By the by.... Do you happen to pump a lot of iron or something? It sure looks that way. How about sports? What do you do, or what have you done?
    Dec 12, 2014. 11:57 AM | 2 Likes Like |Link to Comment
  • Can EOG Resources Grow At 25% With Oil At $65? [View article]
    I agree, but just wonder why no one is considering the likely 1001(?) other oil producing entities in their equations? Obviously, the big stare down is between Saudi Arabia and Saudi America over the word Saudi, but the whole oil producing world is caught in the cross fire as well. And how about the possibility of closet shut downs, that are kept hidden as long as possible? At the end of the day, it is the highest cost producers, that should shut down, now that oil markets are again "free" markets. I'm amazed at how high an oil price many so called market pundits think will cause the shale industry to completely capitulate. Perhaps, the Saudis, themselves, miscalculated, or simply don't know, and just want to find out?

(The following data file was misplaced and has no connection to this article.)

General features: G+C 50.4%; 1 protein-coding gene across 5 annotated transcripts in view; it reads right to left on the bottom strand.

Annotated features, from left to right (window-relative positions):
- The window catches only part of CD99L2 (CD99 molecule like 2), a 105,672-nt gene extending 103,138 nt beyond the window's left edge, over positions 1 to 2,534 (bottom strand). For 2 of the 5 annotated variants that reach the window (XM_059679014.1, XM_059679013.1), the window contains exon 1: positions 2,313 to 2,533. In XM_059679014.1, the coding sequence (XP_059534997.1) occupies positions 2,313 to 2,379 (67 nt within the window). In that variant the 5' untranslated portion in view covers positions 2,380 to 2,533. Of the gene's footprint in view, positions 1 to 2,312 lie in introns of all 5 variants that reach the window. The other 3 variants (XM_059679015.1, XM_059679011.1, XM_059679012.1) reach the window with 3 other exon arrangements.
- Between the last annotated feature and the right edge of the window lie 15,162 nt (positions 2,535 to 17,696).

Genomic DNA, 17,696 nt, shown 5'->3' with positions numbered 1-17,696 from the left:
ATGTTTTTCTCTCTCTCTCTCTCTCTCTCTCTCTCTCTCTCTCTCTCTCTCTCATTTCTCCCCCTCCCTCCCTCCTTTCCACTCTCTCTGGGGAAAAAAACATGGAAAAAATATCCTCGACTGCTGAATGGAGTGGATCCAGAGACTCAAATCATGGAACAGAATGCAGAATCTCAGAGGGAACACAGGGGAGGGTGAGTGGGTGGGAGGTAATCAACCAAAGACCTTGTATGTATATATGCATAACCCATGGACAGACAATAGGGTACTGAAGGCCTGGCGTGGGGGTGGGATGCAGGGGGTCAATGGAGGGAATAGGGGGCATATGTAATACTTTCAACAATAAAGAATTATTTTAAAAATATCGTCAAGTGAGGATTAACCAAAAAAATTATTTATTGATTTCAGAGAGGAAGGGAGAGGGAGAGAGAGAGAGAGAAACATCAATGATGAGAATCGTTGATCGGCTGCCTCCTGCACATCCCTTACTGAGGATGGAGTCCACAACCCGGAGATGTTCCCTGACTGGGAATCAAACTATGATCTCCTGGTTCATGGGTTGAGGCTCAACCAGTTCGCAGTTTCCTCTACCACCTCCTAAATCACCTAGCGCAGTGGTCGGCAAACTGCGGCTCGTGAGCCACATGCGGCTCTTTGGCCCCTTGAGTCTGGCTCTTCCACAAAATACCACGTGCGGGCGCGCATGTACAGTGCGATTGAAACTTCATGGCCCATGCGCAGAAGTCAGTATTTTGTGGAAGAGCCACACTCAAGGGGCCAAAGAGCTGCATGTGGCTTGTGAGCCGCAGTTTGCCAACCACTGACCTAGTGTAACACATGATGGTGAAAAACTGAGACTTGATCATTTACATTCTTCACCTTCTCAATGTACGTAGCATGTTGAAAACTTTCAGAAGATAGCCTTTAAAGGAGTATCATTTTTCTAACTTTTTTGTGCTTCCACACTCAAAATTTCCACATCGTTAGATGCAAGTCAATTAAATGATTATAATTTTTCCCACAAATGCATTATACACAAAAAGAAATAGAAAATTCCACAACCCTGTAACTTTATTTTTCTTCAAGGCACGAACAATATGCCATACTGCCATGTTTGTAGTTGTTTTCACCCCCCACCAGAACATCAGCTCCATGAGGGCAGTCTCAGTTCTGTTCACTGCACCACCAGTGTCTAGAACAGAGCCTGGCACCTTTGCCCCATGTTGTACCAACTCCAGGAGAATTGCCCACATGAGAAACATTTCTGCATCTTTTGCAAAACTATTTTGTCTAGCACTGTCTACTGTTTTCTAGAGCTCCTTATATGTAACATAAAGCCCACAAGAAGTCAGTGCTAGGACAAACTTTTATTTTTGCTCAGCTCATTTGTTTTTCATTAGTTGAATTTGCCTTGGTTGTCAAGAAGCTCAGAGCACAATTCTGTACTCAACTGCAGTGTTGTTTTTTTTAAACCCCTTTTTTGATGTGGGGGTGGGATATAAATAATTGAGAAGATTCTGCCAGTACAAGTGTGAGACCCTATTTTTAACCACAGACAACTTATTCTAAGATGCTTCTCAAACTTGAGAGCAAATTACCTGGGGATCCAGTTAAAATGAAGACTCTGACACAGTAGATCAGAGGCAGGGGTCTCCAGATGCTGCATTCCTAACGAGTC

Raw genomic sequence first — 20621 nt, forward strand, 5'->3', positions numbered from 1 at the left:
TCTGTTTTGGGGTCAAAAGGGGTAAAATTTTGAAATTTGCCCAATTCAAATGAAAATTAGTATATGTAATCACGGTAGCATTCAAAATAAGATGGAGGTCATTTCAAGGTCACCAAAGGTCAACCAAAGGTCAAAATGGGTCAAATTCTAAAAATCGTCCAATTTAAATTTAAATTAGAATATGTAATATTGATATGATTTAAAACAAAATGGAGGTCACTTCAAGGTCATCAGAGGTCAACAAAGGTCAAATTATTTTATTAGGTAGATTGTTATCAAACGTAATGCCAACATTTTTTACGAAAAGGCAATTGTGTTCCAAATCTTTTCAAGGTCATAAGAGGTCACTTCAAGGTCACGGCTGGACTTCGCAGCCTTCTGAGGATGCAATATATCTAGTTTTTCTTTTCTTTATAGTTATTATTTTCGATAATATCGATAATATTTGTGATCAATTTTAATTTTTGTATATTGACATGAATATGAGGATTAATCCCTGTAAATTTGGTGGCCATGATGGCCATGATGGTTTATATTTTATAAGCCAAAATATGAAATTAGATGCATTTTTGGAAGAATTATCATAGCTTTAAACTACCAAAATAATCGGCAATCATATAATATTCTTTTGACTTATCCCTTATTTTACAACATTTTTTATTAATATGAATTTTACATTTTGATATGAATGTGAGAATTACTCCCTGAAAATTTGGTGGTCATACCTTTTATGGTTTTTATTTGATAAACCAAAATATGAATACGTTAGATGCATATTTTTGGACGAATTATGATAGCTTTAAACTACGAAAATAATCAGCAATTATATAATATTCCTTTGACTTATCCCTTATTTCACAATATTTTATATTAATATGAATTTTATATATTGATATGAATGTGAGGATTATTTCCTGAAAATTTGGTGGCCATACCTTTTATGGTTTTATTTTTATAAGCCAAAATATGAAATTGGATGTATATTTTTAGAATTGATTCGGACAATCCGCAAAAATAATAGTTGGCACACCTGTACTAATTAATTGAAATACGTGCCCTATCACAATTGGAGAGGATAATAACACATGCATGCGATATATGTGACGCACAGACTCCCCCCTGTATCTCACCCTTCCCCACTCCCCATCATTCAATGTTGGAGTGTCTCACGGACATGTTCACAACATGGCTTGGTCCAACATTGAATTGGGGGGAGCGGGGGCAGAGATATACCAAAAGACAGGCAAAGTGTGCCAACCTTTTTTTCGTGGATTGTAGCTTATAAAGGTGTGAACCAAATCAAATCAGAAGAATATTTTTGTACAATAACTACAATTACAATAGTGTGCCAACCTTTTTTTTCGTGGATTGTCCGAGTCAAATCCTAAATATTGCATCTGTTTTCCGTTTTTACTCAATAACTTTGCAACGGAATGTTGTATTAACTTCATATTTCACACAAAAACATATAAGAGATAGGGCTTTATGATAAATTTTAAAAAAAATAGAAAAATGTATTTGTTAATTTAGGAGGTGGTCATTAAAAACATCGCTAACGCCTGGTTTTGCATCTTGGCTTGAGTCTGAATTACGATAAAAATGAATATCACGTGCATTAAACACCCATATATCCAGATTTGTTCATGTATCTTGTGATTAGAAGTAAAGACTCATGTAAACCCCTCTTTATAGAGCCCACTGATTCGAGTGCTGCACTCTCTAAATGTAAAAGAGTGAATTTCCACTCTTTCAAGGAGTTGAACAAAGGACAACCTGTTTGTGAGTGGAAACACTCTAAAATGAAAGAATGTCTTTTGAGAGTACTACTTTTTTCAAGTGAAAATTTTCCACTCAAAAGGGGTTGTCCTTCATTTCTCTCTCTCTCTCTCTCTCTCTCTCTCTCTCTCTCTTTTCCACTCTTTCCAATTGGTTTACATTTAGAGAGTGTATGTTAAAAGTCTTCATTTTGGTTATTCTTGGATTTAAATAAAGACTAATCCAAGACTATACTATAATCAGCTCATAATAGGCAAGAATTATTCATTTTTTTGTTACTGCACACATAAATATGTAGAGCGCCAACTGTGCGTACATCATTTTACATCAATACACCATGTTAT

Dec 11, 2014. 02:17 PM | Likes Like |Link to Comment
  • The Eagle Ford Advantage: Location, Infrastructure, And Low F&D Costs [View article]
    Craig,

    I don't care what the EIA or USGS thinks.

    LOL

    I just want to hear what YOU think.

    You are, after all, still my geology teacher.
    Dec 11, 2014. 12:19 PM | 1 Like Like |Link to Comment
  • The Eagle Ford Advantage: Location, Infrastructure, And Low F&D Costs [View article]
    You're da author. You get to jump in for free.